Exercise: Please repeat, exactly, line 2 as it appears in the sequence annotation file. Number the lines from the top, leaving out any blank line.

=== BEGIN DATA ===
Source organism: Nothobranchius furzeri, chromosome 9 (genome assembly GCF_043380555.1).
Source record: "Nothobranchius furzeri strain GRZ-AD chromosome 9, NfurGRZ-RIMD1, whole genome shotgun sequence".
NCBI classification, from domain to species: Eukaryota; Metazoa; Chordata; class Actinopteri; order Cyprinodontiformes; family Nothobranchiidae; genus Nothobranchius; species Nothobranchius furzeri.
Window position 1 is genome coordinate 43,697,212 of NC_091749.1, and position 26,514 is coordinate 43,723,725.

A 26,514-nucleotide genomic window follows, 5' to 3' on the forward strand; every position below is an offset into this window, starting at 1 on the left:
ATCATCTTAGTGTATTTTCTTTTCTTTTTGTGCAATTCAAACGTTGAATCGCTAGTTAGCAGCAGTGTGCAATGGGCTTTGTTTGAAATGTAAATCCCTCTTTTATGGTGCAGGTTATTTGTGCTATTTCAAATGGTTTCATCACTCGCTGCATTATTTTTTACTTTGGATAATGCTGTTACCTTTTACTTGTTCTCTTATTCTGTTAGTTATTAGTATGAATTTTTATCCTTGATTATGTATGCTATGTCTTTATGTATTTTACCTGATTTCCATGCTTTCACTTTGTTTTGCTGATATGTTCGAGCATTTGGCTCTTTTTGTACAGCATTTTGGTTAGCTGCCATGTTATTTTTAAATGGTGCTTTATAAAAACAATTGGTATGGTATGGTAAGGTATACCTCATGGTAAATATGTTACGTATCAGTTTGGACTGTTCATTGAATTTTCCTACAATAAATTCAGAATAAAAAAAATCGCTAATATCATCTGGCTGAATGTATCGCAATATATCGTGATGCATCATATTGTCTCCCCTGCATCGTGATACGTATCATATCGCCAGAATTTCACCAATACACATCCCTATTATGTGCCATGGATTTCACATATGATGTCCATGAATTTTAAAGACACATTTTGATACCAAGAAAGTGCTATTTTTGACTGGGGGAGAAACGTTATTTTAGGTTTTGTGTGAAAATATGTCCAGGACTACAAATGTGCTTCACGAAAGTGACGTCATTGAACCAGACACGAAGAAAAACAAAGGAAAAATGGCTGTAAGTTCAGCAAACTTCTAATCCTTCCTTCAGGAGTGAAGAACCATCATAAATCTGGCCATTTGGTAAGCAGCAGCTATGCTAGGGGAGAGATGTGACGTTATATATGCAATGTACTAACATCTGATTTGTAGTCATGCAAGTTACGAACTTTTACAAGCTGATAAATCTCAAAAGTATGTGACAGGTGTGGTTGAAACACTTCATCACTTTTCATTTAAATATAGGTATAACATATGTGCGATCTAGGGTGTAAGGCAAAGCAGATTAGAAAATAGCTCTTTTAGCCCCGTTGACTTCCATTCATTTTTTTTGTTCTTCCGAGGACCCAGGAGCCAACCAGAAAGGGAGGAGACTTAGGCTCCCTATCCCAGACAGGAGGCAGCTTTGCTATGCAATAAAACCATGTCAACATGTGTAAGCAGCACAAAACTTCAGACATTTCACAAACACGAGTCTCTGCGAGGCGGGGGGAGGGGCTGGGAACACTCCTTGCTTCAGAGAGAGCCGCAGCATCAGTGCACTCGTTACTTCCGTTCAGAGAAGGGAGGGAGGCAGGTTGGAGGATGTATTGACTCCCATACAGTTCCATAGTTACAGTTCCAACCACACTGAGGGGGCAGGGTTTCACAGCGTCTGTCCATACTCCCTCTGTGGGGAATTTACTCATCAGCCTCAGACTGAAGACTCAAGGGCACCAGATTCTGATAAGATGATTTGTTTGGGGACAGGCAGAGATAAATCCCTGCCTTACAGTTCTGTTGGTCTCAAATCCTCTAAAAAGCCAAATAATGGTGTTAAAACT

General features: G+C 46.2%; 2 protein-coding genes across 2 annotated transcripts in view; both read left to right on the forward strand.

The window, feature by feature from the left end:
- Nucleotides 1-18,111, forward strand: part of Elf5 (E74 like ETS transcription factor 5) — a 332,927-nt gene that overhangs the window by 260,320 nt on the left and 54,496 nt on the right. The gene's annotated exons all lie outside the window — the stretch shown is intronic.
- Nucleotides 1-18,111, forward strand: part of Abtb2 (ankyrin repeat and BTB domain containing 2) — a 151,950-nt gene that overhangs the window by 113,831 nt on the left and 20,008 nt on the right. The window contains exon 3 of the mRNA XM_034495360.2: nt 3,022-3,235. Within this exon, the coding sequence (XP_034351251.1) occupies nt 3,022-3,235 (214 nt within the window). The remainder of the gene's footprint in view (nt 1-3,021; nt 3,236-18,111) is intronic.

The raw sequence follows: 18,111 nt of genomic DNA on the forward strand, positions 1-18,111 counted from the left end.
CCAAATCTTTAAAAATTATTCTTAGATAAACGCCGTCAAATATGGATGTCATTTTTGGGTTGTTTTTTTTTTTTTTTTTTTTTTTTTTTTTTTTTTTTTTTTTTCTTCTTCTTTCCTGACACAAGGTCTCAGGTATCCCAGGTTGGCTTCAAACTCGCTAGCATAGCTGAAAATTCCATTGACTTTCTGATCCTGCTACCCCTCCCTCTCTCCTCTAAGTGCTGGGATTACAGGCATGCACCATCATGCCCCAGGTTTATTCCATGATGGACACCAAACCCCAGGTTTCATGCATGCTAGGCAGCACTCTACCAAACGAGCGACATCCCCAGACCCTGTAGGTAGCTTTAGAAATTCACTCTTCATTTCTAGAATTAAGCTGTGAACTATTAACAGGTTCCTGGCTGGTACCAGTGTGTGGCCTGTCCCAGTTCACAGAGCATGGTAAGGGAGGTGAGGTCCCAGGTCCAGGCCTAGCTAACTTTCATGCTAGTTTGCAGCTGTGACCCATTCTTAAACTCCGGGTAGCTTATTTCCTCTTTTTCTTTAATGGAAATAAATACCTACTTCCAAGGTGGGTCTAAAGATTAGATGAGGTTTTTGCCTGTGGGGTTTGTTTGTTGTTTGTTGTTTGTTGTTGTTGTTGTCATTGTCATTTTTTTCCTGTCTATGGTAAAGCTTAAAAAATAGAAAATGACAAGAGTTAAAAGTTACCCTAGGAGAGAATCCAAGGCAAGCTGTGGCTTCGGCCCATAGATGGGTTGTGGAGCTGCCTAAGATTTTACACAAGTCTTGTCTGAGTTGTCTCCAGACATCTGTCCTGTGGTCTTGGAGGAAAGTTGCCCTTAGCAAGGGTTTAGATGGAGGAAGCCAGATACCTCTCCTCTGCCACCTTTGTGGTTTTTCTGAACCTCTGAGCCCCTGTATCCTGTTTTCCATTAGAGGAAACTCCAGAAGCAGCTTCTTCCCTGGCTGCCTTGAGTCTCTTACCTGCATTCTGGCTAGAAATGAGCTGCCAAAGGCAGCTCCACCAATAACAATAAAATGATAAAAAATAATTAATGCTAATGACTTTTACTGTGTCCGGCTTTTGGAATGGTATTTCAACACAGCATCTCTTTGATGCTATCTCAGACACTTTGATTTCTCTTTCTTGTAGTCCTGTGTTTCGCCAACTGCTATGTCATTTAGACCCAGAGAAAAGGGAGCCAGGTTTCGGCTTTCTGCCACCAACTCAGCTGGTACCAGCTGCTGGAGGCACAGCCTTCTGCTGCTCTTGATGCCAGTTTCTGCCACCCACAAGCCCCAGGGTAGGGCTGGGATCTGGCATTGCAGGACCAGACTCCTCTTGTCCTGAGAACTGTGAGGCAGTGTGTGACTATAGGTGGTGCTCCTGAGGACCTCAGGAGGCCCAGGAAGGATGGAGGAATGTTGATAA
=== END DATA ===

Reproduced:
Source record: "Nothobranchius furzeri strain GRZ-AD chromosome 9, NfurGRZ-RIMD1, whole genome shotgun sequence".